Introduction: The Problem with Lear * The Trial: Goneril, Politician and Appeaser (Act 1, scene 1) * The Trial: Regan, Soldier and Enabler (Act 1, scene 1) * The Trial: Cordelia, Heir Apparent and Zealot (Act 1, scene 1) * Goneril Makes Her Stand: Queen and Mother (Act 1, scenes 3 and 4) * The Sisters Unite: Kingship and Kinship (Act 2, scenes 1 and 2) * Regan and Torture: Abuser and Abused (Act 3, scene 7) * The Sisters and Edmund: Agency and Sexuality (Act 4, scenes 2 and 4 (Q 4.5)) * Cordelia Returns: Sinner and Saint (Act 4, scenes 3 (Q 4.4) and 7) * Homeland Security: Defeat and Denial (Act 5, scenes 1, 2, and 3 (Cordelia)) * Patriarchy Restored: Duplicity and Death (Act 5, scene 3 (Goneril and Regan)).
King Lear is believed by many feminists to be irretrievably sexist. Through detailed line readings supported by a wealth of critical commentary, Re-Visioning Lear's Daughters reconceives Goneril, Regan, and Cordelia as full characters, not stereotypes of good and evil. -- King Lear is believed by many feminists to be irretrievably sexist. Through detailed line readings supported by a wealth of critical commentary, Re-Visioning Lear's Daughters reconceives Goneril, Regan, and Cordelia as full characters, not stereotypes of good and evil. These new feminist interpretations are tested with specific renderings, placing the reader in precise theatrical moments. Through multiple representations, this unique approach demonstrates the elasticity of Shakespeare's text.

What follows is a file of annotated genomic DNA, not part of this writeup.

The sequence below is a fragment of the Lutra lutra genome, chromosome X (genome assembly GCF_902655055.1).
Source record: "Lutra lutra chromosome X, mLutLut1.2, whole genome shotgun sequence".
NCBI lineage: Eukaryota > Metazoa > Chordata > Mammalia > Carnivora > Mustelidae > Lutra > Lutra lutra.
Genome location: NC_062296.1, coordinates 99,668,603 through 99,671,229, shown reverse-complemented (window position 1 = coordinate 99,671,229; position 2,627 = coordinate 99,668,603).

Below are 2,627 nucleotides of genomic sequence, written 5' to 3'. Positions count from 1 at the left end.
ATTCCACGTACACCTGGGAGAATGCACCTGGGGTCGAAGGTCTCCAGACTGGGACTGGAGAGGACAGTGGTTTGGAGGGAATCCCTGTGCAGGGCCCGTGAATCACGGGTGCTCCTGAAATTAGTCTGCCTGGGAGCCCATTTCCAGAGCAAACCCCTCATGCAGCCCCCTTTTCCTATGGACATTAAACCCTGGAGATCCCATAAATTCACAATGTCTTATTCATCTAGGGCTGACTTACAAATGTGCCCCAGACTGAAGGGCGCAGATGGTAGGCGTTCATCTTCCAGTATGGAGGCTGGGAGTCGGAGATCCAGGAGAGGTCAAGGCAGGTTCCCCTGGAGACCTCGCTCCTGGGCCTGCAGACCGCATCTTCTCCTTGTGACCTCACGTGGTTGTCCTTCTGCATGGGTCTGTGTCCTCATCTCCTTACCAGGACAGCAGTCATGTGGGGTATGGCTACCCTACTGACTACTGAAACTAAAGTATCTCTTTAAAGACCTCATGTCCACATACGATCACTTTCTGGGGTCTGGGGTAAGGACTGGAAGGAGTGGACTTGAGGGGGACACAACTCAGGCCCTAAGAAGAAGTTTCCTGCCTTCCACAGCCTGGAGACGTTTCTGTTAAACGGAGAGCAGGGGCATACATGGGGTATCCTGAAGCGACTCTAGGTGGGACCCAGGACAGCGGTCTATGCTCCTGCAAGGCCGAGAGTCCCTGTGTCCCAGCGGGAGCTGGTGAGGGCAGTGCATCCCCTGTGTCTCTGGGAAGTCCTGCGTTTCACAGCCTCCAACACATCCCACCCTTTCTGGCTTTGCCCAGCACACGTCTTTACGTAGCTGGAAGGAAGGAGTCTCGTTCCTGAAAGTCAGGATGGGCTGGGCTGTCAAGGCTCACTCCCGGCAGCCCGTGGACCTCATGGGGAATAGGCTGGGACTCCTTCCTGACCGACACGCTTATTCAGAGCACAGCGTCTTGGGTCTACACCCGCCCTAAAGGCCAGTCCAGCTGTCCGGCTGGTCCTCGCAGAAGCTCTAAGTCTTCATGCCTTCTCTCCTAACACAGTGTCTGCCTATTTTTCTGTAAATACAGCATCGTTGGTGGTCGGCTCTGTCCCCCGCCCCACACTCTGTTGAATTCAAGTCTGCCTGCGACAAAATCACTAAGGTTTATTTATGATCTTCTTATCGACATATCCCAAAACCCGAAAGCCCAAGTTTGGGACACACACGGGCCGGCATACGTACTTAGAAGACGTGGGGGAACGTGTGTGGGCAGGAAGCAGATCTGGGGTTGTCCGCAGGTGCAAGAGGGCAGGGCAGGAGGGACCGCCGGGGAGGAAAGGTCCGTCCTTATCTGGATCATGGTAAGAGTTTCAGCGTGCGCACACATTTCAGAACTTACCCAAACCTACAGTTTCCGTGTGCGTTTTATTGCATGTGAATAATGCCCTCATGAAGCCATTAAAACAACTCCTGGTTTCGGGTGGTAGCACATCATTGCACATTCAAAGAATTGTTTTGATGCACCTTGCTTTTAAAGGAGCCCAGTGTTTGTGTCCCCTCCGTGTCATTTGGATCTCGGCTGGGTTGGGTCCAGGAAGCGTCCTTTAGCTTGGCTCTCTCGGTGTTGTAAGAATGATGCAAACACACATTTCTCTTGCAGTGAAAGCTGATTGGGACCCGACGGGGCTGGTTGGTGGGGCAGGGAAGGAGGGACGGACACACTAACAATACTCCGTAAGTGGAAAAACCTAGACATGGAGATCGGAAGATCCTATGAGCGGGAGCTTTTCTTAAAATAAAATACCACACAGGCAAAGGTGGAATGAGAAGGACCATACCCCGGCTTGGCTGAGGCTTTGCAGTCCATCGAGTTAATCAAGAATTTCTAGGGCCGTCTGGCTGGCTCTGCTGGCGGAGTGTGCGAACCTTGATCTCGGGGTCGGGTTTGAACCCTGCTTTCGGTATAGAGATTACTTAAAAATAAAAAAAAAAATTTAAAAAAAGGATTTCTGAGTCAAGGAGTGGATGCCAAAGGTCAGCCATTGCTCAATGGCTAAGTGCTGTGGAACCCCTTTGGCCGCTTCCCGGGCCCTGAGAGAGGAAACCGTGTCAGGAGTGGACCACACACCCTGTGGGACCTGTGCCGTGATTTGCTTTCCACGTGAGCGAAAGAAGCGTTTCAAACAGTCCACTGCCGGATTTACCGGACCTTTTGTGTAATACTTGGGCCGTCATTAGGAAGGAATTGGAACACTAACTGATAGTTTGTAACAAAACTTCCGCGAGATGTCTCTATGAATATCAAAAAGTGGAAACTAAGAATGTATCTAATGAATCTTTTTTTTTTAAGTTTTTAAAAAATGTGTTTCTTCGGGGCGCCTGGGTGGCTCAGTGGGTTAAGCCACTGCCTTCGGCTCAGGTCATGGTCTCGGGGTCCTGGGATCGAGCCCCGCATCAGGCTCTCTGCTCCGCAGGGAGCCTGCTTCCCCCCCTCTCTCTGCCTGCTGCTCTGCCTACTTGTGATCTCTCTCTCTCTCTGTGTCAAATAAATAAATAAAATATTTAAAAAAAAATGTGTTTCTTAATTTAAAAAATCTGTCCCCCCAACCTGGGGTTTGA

"Re-Visioning Lear's Daughters acknowledges the creativity of writers and critics who have made King Lear a new play for modern times. It tracks the dynamic interaction between feminist critics and female performers and provides a model for future collaboration in the material practice of the stage. In the wake of Adrienne Rich and other feminist pioneers, Kordecki and Koskinen have re-visioned the play as it now appears to a world in which 'none are to blame and all is forgiven.'" - Kate McLuskie, Director, The Shakespeare Institute "What better place to test feminist criticism and theory than in Shakespeare's extraordinary presentation of Lear's three daughters? Kordecki and Koskinen explore new possibilities of feminist interpretation with a series of readings that are both literary and theatrical. Shakespeare emerges as a true feminist, not the misogynist of many critical readings but one who sees deeply into the complexity of human feeling and invites us as readers and audience not to accept too easily the utterances of those male characters of the play who long to dissociate themselves from female sexuality." - David Bevington, Phyllis Fay Horton Professor Emeritus in the Humanities, University of Chicago "Readers will find much to argue with in this book. And that's both its point and its achievement. Re-Visioning Lear's Daughters means interrogating conventional performance decisions, disturbing settled readings, offering challenging production choices - that will themselves be interrogated, disturbed, challenged. Shakespeare's Lear is told to 'See better.' For Kordecki and Koskinen, seeing 'better' means opening your eyes to different performance possibilities." - Carol Chillington Rutter, Professor of English and Comparative Literary Studies and Director, The CAPITAL Centre, University of Warwick.